Lovebugs are insect pests that belong to the Bibionidae family in the Diptera order of flies, making lovebugs closely related to many other fly pests, such as mosquitoes, gnats and houseflies. Lovebugs are also commonly known as March flies and they can be recognized by their 4 to 10 mm black slender bodies and orange-colored thorax. Lovebugs become serious areawide pests in Louisiana and other Gulf Coast states when massive mating swarms emerge during the late spring and early fall seasons. Females place their eggs anywhere where an abundance of living and dead plant matter can be found, including residential lawns and gardens. Larvae develop within leaf-litter and grass thatch where they feed on dead vegetation and nectar before taking flight for a short time to mate as adults. Residents living on properties where eggs have become abundant may become pestered by overwhelmingly large lovebug swarms that sometimes make their way indoors where they congregate in certain areas.
Two lovebug species have been documented in Louisiana, one of which, Plecia nearctica, is an invasive species. P. nearctica was first discovered in the US when specimens were recovered from an international trade vessel that had docked at a port on the coast of Louisiana during the 1920s. Luckily, adult lovebugs are poor fliers and can easily be killed with fly swatters, but their sheer numbers make eradicating lovebug infestations from homes a difficult undertaking. Also, only adult lovebugs are capable of flight, and adults live for only a very short time in order to mate. Adult lovebugs are attracted to dark, humid and wet habitats, making storage areas, basements, cellars and crawl spaces ideal indoor habitats for these airborne pests. Within homes and buildings, lovebugs can stain fabrics. Lovebugs are also a common nuisance on home construction sites, and incidents have seen construction workers refuse to work due to bothersome lovebug swarms. Perhaps worst of all, lovebugs congregate on highways where they become splattered on fast moving vehicles. This causes the insects’ corrosive internal fluids to damage cosmetic paint on cars. Since lovebugs are weak and slow fliers, they can be controlled with a vacuum and bug spray.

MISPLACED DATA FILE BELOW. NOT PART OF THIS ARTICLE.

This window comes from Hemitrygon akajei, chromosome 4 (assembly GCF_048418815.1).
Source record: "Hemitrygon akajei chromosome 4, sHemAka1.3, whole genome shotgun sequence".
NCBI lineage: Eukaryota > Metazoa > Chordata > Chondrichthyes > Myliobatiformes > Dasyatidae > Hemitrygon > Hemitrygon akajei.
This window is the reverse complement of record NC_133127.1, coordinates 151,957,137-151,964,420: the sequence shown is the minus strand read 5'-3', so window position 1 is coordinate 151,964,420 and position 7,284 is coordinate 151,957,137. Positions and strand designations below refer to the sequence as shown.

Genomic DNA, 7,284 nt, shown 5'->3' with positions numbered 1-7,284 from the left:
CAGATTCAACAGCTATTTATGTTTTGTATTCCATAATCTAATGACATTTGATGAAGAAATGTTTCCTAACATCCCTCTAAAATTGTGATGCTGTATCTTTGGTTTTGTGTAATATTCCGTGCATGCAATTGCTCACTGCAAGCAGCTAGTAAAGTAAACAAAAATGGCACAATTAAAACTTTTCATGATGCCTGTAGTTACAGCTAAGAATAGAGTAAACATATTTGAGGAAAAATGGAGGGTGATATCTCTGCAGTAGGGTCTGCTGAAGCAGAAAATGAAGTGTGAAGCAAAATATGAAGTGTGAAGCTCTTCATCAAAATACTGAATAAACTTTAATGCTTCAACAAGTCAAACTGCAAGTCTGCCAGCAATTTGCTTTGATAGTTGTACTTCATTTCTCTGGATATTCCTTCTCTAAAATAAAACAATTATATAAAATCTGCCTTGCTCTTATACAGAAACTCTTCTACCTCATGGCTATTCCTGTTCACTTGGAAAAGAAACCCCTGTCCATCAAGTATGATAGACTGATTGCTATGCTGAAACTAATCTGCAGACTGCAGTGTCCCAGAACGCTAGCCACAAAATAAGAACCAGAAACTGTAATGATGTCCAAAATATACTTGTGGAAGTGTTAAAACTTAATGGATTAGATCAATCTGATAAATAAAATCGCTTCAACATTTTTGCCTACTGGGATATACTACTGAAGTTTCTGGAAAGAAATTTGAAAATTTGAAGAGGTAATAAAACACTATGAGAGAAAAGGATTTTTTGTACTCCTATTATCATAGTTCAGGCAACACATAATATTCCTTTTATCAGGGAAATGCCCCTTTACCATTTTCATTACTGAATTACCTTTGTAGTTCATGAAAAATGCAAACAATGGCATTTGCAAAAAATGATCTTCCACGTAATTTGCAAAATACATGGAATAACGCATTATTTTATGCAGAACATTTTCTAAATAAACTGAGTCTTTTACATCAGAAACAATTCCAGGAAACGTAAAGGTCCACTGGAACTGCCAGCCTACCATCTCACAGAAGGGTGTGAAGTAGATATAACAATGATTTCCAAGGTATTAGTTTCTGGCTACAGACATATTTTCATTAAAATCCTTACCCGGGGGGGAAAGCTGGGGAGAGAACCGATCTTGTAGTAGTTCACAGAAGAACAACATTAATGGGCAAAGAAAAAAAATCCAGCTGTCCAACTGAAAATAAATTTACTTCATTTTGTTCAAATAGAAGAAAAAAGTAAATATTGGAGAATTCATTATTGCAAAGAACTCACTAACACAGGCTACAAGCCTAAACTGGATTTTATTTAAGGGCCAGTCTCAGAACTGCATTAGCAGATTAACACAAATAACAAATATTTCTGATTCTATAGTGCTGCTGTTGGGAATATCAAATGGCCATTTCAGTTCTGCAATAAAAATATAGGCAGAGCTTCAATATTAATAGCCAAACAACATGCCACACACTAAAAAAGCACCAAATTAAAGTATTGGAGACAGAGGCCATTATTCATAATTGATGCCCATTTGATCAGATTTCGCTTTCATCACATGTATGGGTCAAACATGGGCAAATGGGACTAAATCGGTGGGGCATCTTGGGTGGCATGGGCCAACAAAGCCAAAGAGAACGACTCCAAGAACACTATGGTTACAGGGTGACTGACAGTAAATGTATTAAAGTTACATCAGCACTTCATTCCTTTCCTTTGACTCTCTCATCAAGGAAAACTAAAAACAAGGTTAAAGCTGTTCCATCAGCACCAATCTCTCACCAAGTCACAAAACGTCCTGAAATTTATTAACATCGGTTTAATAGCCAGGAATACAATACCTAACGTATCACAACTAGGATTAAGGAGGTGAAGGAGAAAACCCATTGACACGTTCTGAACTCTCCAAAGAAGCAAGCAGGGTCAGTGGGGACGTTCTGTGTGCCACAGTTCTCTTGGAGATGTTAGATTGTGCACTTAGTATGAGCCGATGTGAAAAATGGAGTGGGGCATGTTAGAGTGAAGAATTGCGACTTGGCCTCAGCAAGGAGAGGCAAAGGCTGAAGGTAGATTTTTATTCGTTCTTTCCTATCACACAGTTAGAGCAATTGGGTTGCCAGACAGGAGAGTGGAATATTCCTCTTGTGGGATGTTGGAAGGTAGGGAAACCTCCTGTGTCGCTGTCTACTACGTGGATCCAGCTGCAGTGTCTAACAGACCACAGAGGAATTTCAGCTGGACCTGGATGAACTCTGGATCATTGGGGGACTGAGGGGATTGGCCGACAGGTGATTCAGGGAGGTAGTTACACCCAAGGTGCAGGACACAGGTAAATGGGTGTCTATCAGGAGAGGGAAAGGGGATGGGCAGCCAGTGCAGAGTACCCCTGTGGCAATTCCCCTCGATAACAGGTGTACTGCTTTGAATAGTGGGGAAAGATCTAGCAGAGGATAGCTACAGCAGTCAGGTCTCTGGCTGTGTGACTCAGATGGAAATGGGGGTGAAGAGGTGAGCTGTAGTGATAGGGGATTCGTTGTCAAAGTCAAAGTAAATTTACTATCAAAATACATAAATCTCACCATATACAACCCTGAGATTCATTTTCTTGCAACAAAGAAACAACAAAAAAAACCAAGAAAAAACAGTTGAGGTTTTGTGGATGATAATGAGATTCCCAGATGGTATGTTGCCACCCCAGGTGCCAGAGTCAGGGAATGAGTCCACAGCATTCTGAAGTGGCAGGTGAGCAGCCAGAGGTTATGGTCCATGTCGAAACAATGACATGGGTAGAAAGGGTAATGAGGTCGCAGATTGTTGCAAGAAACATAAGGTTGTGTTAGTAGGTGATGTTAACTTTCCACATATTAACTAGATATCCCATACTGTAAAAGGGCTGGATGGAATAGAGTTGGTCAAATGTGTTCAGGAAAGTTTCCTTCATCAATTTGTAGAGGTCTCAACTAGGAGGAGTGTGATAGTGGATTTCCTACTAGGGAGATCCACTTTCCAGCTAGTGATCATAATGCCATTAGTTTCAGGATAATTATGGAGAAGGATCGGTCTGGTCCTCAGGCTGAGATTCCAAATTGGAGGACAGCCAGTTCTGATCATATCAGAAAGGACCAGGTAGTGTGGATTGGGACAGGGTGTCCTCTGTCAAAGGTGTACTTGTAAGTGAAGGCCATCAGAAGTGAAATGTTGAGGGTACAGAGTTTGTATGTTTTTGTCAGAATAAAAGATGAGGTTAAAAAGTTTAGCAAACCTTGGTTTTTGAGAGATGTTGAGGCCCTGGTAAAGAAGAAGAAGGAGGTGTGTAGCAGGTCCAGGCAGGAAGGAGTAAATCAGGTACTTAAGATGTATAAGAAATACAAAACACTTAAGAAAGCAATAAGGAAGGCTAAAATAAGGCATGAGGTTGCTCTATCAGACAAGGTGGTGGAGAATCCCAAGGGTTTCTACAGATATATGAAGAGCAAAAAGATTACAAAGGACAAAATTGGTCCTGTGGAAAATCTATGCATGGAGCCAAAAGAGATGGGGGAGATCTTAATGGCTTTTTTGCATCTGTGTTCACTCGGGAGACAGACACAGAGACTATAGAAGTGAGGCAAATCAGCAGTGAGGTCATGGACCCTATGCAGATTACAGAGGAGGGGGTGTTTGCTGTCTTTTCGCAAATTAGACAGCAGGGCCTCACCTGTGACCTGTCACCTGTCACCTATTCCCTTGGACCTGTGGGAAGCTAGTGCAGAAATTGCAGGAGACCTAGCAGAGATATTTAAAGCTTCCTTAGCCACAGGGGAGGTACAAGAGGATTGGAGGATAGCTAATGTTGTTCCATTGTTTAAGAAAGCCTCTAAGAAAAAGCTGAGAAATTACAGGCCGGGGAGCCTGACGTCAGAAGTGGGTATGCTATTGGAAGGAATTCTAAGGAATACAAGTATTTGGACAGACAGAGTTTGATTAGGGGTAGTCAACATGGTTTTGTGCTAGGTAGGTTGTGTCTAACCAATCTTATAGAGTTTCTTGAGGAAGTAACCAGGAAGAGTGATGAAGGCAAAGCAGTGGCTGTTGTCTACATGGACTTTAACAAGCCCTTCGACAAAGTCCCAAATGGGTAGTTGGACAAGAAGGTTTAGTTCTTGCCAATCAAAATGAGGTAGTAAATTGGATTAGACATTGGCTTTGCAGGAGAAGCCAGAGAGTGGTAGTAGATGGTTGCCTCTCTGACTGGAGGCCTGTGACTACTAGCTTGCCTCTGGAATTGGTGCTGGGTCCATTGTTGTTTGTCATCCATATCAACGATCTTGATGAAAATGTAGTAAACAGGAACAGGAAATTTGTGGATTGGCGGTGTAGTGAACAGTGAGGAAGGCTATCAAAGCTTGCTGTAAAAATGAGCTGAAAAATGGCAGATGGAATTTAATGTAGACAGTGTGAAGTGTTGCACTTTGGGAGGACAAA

Have you ever encountered a swarm of lovebugs during the fall season?